Weather Prediction Database

August 11th, 2015

One of my largest personal projects was the creation of a weather prediction database. I was looking to store 7 key metrics that could be used in the future to power Android and IPhone fitness based apps. The full program can be found on my GitHub here. I chose the National Weather Service’s NDFD database as my source since it had a free SOAP web service.

In the United States there are over 43,000 zip codes and the National Weather Service maintains weather prediction data for each of them. The broad goal of this project was to gather this data and place it into a local MySQL database where it would be easier to access.

Since this database was to power fitness based apps I only wanted to store weather prediction data that would affect someone exercising outside. Out of the available data I chose the following to insert into the MySQL database.

  • Temperature
  • Rainfall
  • Snowfall
  • Ice Accumulation
  • Humidity
  • Wind Speed
  • Wind Gust Speed

The following shows the SQL code used to create the database. While simple, the two tables provide data normalization since each zip codes latitude and longitude should be static content. Each WeatherPrediction row uses the combination of the zipcode and time_Applicable to guarantee a unique key.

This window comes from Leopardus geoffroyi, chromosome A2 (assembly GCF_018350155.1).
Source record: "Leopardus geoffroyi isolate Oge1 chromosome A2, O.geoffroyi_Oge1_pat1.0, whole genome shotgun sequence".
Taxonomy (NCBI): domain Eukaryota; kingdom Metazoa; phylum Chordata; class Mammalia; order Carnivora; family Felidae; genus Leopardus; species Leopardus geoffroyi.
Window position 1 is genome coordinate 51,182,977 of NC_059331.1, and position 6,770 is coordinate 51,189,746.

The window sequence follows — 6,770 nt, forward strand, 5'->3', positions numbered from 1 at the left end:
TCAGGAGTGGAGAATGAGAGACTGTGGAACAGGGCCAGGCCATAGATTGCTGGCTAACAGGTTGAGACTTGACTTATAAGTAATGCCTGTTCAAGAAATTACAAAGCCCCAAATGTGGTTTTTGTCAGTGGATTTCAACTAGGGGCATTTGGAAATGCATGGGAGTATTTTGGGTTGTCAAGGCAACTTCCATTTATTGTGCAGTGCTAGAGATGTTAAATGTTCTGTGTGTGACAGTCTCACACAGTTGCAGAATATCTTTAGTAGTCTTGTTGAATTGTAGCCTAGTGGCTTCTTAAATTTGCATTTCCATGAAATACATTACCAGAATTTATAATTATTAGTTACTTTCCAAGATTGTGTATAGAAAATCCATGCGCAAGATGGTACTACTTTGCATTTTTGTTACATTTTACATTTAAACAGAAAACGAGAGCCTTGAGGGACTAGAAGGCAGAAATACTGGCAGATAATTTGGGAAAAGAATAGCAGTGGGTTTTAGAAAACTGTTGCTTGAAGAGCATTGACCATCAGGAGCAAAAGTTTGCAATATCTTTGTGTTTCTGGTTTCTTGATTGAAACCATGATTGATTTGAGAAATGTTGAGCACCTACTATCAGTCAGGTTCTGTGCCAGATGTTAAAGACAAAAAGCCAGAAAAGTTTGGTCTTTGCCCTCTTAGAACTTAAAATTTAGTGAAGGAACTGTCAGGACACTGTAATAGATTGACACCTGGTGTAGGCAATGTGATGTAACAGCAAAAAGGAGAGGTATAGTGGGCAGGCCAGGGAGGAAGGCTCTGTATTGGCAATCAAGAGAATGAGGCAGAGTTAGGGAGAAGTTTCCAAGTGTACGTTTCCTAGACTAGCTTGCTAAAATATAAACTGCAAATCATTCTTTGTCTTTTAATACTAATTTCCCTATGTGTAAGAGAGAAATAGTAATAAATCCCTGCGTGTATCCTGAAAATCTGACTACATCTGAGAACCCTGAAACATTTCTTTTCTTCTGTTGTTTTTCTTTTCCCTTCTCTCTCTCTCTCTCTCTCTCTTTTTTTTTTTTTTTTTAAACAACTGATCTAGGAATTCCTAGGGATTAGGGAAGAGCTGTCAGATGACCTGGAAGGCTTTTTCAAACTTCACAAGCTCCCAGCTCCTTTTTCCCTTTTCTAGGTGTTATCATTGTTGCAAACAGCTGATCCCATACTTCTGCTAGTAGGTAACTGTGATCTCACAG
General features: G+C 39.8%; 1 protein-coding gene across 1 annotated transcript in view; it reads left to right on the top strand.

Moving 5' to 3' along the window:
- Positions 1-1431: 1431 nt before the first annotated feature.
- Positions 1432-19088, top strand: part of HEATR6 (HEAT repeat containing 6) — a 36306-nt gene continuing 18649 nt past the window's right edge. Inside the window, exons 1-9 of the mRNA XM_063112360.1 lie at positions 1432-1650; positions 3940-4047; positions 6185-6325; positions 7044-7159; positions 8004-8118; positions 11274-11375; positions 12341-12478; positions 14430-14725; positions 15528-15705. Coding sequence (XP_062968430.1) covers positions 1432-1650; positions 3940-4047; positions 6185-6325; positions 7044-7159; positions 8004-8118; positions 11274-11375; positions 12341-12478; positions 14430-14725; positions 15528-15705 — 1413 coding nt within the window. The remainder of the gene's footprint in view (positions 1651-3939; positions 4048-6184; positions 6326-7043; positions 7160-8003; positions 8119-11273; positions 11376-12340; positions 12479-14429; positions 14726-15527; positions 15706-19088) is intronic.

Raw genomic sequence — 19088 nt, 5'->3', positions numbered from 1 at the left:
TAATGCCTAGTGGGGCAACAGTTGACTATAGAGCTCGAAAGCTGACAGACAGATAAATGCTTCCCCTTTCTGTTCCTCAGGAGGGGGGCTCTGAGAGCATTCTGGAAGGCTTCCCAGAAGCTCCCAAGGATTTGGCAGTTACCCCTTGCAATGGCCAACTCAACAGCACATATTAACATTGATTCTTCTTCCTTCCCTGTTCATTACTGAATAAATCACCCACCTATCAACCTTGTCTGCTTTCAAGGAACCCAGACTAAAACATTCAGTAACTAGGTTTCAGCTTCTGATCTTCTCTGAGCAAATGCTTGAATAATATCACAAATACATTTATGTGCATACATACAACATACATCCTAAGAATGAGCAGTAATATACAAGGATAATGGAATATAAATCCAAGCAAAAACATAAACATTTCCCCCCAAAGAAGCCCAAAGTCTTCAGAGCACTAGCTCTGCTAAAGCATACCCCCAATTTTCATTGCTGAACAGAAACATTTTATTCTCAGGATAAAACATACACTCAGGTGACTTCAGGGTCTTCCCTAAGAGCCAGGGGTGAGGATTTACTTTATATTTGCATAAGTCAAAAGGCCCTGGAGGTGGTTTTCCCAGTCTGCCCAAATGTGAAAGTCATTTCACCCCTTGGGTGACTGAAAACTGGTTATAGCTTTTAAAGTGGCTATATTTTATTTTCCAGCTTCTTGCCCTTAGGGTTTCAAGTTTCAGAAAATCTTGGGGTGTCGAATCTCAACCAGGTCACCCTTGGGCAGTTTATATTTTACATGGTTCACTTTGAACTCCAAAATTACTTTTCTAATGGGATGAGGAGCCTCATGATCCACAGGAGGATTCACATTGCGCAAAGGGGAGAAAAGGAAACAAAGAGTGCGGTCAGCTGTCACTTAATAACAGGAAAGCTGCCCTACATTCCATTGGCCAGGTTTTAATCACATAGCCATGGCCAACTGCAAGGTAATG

CREATE TABLE WeatherPrediction(
                        zipcode INT NOT NULL,
                        time_Applicable VARCHAR(30) NOT NULL,
                        last_Updated VARCHAR(30) NOT NULL,
                        temp INT,
                        liquid_Precip DOUBLE,
                        wind_Speed INT,
                        ice_Accum DOUBLE,
                        snow_Amount DOUBLE,
                        gust_Speeds INT,
                        humidity INT,
                        PRIMARY KEY (zipcode, time_Applicable)

                    CREATE TABLE latLon(
                        zipcode INT NOT NULL,
                        lattitude DOUBLE NOT NULL,
                        longitude DOUBLE NOT NULL,
                        PRIMARY KEY (zipcode)

The full Java code used to populate the database can be found here. Since it is long I will not post all of it here. Instead I’ll give some highlights of the key components that make it work. Inside the main class I had to create a thread array of WeatherRequest objects. These objects are what call the NDFD web service and then sort the returned data into the database. These objects are threaded to run in parallel since the NDFD web service can take a variable amount of time to respond to requests ranging from around .5 to 5 seconds. Since the goal is to update the database each hour for all 43,000 zip codes we needed to run multiple threads.

                    WeatherRequest[] threadArray = new WeatherRequest[12];
                    for(int x = 0; x < threadArray.length; x++) {
                        threadArray[x] = new WeatherRequest(Integer.toString(x), Zips);
                        // Here we wait a small amount of time between starting each thread 
                        // so that we do not bombard the NDFD servers all at once.
                        try {